Just about everything that was included in Dragon Age: Origins has been tweaked and/or enhanced for Dragon Age II. The dialog segments also see an overhaul in that you now have a wheel that points to various phrases derived from a good, neutral/sarcastic and critical response… something that isn’t new to the Mass Effect series. Your changes can and will have an outcome on how others view Hawke and whether he can find another mate to join him or her for some mead. These conversation pieces also can and will affect your comrades. By them choosing to like you or “rival” you, they can unlock a special ability in their personal skill tree which can be useful should a situation arise.
For those who enjoyed every minute of Dragon Age: Origins, it will take a bit to get acclimated to how things work within Dragon Age II. For those who didn’t like the original all too well, BioWare has added a host of new improvements to the sequel, which most likely is an improvement upon something you may have not liked. Whichever category you fall in, the Dragon Age series is an immersive experience that continues to reinvent itself. Whether you are simply about experiencing the story from beginning to end once, or trying to get every trophy/achievement possible out of the game, you can expect the action to last a minimum of 25-30 hours. If you haven’t already picked up Dragon Age II, I suggest you stop what you are doing and run down to your local retailer and pick it up.9/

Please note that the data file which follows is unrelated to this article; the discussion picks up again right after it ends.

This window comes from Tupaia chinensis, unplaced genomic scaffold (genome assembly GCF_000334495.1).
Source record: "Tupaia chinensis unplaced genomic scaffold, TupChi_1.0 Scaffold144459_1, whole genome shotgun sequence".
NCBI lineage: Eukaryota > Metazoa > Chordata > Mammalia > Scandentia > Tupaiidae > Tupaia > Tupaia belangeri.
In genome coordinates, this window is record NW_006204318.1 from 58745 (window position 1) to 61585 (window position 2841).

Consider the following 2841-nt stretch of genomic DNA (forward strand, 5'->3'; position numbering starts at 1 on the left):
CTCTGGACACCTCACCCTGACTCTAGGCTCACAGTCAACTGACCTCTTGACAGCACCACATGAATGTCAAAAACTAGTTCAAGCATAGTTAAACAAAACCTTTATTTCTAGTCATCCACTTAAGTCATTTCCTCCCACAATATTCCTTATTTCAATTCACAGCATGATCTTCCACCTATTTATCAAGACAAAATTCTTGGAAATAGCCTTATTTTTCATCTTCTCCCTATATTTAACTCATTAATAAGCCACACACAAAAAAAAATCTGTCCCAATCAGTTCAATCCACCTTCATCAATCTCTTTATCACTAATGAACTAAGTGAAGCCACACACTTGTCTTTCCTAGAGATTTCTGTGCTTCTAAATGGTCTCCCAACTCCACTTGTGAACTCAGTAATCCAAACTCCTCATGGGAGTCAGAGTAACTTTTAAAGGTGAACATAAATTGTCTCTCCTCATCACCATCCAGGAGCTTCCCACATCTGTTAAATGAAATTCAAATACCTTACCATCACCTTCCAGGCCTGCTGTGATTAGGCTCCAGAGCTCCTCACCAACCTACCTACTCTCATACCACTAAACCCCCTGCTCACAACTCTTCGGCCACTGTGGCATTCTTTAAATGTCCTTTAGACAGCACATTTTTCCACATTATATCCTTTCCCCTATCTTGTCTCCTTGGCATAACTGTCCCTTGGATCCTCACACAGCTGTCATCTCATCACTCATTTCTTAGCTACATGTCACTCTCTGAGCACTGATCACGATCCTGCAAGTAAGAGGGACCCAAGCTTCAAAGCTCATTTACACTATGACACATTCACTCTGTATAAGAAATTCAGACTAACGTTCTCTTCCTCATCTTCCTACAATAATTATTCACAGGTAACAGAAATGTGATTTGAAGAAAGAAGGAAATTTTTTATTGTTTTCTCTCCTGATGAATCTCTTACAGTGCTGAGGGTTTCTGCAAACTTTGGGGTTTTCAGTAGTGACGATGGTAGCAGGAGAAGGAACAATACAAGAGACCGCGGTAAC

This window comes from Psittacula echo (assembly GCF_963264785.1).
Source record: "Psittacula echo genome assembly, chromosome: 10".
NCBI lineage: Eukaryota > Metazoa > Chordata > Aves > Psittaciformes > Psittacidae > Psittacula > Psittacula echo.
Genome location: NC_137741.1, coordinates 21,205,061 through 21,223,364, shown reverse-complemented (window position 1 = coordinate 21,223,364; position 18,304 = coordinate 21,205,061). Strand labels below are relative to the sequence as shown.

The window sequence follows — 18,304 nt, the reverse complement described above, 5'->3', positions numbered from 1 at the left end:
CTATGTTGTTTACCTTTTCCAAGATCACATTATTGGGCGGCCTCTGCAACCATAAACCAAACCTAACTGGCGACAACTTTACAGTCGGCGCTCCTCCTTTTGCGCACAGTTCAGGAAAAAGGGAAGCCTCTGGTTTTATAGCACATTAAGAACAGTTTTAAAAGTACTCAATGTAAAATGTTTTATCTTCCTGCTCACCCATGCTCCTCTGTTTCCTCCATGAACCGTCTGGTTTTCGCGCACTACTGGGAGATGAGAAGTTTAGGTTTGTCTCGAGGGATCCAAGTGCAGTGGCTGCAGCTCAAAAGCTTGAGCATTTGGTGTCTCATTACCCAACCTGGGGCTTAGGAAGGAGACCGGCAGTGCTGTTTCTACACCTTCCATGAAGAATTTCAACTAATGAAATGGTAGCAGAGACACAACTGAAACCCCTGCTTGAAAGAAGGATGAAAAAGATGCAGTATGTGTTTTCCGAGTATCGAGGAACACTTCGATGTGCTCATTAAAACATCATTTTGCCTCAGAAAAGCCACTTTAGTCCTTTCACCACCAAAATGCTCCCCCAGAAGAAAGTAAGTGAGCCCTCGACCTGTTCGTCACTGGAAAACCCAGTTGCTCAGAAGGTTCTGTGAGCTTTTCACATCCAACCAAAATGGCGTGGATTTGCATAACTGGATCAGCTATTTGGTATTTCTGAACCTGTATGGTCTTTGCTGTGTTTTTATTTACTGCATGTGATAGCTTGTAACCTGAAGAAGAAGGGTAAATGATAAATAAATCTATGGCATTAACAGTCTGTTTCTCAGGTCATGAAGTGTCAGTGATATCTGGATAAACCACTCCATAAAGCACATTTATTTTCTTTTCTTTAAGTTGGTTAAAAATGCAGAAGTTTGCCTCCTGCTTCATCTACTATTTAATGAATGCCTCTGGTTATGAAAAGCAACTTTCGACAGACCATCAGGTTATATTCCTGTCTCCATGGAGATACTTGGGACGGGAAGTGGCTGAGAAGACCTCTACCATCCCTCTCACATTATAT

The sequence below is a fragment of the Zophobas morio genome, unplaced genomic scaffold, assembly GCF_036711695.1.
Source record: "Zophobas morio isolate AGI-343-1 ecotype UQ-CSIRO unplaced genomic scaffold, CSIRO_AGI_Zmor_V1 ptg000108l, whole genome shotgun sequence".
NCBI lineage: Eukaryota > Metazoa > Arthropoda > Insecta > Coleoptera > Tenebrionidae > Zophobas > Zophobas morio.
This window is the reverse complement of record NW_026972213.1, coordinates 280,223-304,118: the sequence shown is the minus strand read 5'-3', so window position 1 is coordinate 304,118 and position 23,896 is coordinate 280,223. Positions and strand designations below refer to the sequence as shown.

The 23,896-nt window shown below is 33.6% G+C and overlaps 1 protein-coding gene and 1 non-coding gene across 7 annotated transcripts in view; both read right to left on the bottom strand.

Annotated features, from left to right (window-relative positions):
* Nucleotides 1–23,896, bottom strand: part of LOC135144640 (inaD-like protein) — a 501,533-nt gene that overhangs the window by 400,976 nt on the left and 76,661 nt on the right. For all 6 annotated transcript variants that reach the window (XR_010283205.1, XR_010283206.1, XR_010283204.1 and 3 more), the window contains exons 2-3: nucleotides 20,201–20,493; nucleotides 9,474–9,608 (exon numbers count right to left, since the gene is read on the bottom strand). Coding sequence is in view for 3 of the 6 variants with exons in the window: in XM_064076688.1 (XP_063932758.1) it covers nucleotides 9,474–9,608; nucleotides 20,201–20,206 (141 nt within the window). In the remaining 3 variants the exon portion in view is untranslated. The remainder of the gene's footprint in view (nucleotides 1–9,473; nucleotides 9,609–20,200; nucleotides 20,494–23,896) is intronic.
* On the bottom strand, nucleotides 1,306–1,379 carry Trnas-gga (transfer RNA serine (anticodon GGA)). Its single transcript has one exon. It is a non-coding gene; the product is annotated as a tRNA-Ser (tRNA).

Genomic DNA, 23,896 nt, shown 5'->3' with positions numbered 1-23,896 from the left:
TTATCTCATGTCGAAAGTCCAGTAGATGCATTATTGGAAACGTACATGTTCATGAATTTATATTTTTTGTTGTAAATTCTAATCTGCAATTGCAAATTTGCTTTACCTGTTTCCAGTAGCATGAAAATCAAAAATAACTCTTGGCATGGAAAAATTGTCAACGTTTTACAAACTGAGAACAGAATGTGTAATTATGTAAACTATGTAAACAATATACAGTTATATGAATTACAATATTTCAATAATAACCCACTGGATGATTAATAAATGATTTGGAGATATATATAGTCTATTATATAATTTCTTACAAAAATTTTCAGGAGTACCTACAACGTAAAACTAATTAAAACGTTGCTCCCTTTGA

Spread The Word...